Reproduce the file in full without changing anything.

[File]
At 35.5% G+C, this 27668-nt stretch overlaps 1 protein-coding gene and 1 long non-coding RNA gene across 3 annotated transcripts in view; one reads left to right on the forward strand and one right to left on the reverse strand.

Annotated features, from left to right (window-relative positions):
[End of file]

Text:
At 35.5% G+C, this 27668-nt stretch overlaps 1 protein-coding gene and 1 long non-coding RNA gene across 3 annotated transcripts in view; one reads left to right on the forward strand and one right to left on the reverse strand.

Annotated features, from left to right (window-relative positions):